PXL_20221111_081832056.MPI particularly like iterative design and I start with the simplest approach and then adjust from there as I test.  This first setup was a fully manual one with the orange line being the fixed length line that the paravane is suspended from and then a smaller Grey retrieval line attached to the rear of the tail fin.  Christine slowed the boat and I lowered each fish into the water and they quickly zipped out and trailed behind the boom attachment points and then bring the boat back up to speed.  A bit too busy to take photos but you can imagine how this works.
PXL_20221111_082918031It worked quite well but the retrieval required more effort than I thought was safe so I will re rig these lines so that the retrieval line goes up through a block mid way out on the boom and then over and down to a winch on the large Arch on the boat.  I’m in the process of doing this rigging now and we will try it out on the next passage and let you know how it works and can get some better photos and details on their performance.
PXL_20221116_082101592We pulled into Saidia Marina which is just inside the border between Algeria and Morocco our longest passage so far at 625nm which took us just under 79 hours with an overall average SOG of 7.9 knots.  As you can see, they had plenty of room for us!
Saidia Marina TunisiaThe marina is very large with an entire mall of shops and restaurants surrounding two sides but it has seen better days and Morocco had been closed for two years due to Covid restrictions so it was a bit sad.  However the people and all the officials were extremely kind and engaging and we were quickly checked in and had fresh Moroccan stamps in our passports. 
Saidia to Melilla marina mapWe were about to loose the good weather we’d been having so we took advantage and made the quick 35nm trip from Saidia over to Melilla which as I mentioned at the beginning is actually part of Spain so we pulled in just after noon time and were quickly tied up and checked in.

As per my opening photos and comments, this marina and town is the opposite of what we found in Saidia, being very full and busy, very modern and diverse and is already proving to be a great spot for us to hunker down for perhaps as much as a week while we wait for the winter storms to pass through and provide us with the next chance to motor our way along the Moroccan coast as we get closer and closer to the Straits of Gibraltar that are now less than 150 nm WNW of us.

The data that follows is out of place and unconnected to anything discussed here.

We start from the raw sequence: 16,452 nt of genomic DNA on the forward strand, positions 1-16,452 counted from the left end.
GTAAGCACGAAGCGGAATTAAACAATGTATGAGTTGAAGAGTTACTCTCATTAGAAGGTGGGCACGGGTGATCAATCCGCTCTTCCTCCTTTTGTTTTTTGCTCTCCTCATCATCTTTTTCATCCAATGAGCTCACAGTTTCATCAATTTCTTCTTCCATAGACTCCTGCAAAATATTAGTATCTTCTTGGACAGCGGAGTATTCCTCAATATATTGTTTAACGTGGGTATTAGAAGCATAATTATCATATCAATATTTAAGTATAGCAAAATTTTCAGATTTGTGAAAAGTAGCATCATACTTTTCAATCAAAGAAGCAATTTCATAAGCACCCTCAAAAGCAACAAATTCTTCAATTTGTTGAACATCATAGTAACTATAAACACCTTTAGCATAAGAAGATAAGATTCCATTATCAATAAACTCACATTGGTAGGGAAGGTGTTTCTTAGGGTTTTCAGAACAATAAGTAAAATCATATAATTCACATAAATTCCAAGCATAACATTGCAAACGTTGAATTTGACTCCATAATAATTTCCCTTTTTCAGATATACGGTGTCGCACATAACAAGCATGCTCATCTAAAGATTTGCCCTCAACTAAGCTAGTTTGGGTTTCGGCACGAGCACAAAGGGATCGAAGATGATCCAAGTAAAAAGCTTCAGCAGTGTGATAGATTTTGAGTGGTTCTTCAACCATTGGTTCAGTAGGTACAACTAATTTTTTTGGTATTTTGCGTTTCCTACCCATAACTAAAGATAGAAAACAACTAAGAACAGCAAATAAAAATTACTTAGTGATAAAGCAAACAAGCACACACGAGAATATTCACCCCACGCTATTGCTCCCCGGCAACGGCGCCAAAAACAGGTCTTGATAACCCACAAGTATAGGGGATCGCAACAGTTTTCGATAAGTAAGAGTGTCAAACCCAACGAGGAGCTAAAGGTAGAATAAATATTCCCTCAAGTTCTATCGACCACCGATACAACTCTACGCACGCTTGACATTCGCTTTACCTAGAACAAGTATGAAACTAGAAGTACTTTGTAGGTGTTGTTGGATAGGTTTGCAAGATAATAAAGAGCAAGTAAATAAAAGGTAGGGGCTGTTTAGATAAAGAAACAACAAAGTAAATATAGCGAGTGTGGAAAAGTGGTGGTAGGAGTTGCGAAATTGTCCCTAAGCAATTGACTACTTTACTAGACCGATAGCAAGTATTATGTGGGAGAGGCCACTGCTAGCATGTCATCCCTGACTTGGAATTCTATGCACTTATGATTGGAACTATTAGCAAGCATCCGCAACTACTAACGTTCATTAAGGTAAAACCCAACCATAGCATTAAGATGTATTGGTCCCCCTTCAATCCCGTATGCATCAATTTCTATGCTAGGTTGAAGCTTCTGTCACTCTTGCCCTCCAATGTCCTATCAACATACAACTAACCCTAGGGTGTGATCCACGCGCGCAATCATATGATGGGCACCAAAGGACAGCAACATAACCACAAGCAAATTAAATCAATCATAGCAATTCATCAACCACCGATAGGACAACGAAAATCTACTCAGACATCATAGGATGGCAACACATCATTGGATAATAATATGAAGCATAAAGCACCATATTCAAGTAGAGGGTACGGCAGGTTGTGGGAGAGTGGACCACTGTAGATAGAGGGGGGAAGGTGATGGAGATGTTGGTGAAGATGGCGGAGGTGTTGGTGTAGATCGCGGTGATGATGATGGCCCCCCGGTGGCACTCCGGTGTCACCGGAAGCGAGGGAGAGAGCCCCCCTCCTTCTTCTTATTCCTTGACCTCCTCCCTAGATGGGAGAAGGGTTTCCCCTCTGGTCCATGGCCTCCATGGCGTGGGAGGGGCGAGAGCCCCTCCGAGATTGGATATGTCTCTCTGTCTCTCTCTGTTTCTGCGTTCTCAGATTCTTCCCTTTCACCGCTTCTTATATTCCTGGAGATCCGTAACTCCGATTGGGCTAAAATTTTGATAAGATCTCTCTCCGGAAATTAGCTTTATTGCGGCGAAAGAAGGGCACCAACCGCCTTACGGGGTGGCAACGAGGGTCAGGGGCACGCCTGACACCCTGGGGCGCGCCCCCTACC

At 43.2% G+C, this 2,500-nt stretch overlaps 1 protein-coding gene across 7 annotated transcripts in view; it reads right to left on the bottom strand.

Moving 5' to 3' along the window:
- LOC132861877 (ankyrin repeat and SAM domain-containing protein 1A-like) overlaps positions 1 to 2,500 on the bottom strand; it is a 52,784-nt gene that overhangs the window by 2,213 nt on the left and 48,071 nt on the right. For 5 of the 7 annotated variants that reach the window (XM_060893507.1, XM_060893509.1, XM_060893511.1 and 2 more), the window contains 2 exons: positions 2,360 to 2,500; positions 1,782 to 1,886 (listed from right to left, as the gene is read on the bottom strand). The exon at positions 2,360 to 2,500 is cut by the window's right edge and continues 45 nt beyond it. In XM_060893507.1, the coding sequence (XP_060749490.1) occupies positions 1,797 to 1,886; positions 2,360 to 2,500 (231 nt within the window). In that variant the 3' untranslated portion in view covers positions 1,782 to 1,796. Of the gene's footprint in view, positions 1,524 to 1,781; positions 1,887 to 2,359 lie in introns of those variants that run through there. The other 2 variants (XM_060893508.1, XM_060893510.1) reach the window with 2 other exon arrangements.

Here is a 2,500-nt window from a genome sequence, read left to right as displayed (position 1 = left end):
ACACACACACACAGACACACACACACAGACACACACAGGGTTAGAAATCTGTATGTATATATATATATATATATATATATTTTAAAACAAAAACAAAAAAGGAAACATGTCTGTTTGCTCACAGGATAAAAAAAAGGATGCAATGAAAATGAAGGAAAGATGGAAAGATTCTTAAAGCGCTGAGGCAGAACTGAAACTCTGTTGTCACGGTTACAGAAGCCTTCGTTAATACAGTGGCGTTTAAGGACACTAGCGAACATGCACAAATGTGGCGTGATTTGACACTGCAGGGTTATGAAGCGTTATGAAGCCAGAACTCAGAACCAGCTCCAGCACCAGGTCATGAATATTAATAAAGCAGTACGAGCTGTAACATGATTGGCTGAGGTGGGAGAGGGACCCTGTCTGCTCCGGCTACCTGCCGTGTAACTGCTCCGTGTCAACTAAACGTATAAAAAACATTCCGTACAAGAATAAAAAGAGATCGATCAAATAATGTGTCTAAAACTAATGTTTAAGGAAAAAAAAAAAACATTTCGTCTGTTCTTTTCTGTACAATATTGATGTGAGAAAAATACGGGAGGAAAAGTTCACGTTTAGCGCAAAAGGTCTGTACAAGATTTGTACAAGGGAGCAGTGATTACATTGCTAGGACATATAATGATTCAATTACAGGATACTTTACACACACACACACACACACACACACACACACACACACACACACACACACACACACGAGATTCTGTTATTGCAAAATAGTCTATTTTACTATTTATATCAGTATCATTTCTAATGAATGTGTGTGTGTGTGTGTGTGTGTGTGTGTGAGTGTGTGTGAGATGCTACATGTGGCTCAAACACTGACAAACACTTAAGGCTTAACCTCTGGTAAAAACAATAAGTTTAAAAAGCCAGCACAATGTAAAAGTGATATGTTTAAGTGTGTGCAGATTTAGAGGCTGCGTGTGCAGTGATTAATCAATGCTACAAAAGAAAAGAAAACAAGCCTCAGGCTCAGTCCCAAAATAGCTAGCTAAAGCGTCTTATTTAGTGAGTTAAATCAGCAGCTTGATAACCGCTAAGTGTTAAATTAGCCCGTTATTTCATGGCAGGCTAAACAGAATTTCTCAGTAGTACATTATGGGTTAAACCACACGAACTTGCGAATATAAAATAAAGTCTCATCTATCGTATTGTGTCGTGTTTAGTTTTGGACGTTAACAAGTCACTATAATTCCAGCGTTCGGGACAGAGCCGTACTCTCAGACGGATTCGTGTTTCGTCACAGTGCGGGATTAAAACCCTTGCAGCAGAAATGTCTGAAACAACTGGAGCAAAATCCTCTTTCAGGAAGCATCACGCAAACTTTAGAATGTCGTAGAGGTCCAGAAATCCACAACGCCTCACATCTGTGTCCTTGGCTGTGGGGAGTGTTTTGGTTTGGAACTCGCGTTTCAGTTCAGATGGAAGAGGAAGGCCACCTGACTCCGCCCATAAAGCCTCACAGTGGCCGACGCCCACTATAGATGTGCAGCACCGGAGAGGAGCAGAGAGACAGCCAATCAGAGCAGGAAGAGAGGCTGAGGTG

Prime Meridian Ease West hemisphere diagramThe other fun thing that recently happened is that we crossed the invisible Prime Meridian or Zero degree Longitude and so we are now into officially in the Western Hemisphere!  Antalya sits on about 30.7 degrees East and Melilla is at about 3 degrees West so we have now traveled more than 33 degrees of latitude on Möbius.
Atlantic sailing routes mapLooking further ahead, we are setting up to cross the Atlantic next month and will mostly likely take something close to the Southern route as shown on this map.  These are typical routes for sailboats and thus based on favorable winds circling the Azores High pressure zone so we will just wait and see how that is positioned this year and figure out the best “No Wind Hunting” route for us to take across the Atlantic.  Stay tuned for more as these Nauti Nomadic Grandparents do our best to continue to keep you all well entertained!
Thanks and hope you will join us again for the next update to see just where Möbius is in a week or two.

-Wayne

Bye Bye Kalymnos! Mobius Update Oct.30 2022

Well, finally finding the time to put together this quick update we have ALL been waiting for and <spoiler alert> let me just start with what you really want to know; yes, the brand new Mr. Gee version 2.0 is now fully installed and Möbius is back up and running!  This update will focus on the installation of the new Mr. Gee and then I’ll do a second one in a few days with outline of where Mr. Gee has powered Möbius to since we left Kalymnos last week on Oct. 30th. 

Let me just say that since finally departing our four month home port in Kalymnos, we have now put about 600 nautical smiles under our keel and I am writing this to you from Marina di Ragusa down on the SE corner of Sicily.  We are waiting for the next weather window to continue our travels West and out of the Med across the North coast of Africa, and hope to leave tomorrow (Monday 7 Oct) or Tuesday so it may take me a few days to get that second travel update written and get some internet to be able to post it but do stay tuned for that.  Now, back to as quick a summary as I can do about the installation of the all new Mr. Gee.

PXL_20221019_114239208.MPIt took almost two months for the original Mr. Gee to get from Kalymnos to the Gardner works in Canterbury England but fortunately the return trip was MUCH faster and “only” took about two weeks for this sight for sore eyes turned up on the dock beside us.  All still fully sealed up and just as it had been when it left Gardner Marine Diesel GMD the day after I flew back from being there for the full dynamometer testing that I outlined in a previous post.